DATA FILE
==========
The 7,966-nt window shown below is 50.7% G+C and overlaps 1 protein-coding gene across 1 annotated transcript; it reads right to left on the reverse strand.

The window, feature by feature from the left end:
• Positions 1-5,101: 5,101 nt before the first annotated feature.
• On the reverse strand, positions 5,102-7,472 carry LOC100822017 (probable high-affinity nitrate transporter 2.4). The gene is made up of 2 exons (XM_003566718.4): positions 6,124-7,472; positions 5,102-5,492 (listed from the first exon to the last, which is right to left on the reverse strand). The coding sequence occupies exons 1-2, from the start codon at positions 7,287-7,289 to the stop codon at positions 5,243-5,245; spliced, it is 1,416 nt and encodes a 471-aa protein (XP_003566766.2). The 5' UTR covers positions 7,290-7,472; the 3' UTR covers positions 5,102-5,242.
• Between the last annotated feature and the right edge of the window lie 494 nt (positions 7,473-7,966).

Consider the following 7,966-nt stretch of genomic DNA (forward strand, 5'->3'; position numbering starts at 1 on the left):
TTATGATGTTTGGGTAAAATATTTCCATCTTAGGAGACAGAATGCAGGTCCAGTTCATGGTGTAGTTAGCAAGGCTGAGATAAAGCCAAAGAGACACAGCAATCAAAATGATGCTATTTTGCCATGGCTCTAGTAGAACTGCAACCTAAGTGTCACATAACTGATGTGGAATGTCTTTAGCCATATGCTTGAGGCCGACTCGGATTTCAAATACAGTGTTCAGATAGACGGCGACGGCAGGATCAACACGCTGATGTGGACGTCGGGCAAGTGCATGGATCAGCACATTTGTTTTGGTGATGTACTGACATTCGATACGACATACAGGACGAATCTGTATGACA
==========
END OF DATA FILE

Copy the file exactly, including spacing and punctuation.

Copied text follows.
The 7,966-nt window shown below is 50.7% G+C and overlaps 1 protein-coding gene across 1 annotated transcript; it reads right to left on the reverse strand.

The window, feature by feature from the left end:
• Positions 1-5,101: 5,101 nt before the first annotated feature.
• On the reverse strand, positions 5,102-7,472 carry LOC100822017 (probable high-affinity nitrate transporter 2.4). The gene is made up of 2 exons (XM_003566718.4): positions 6,124-7,472; positions 5,102-5,492 (listed from the first exon to the last, which is right to left on the reverse strand). The coding sequence occupies exons 1-2, from the start codon at positions 7,287-7,289 to the stop codon at positions 5,243-5,245; spliced, it is 1,416 nt and encodes a 471-aa protein (XP_003566766.2). The 5' UTR covers positions 7,290-7,472; the 3' UTR covers positions 5,102-5,242.
• Between the last annotated feature and the right edge of the window lie 494 nt (positions 7,473-7,966).

Consider the following 7,966-nt stretch of genomic DNA (forward strand, 5'->3'; position numbering starts at 1 on the left):
TTATGATGTTTGGGTAAAATATTTCCATCTTAGGAGACAGAATGCAGGTCCAGTTCATGGTGTAGTTAGCAAGGCTGAGATAAAGCCAAAGAGACACAGCAATCAAAATGATGCTATTTTGCCATGGCTCTAGTAGAACTGCAACCTAAGTGTCACATAACTGATGTGGAATGTCTTTAGCCATATGCTTGAGGCCGACTCGGATTTCAAATACAGTGTTCAGATAGACGGCGACGGCAGGATCAACACGCTGATGTGGACGTCGGGCAAGTGCATGGATCAGCACATTTGTTTTGGTGATGTACTGACATTCGATACGACATACAGGACGAATCTGTATGACA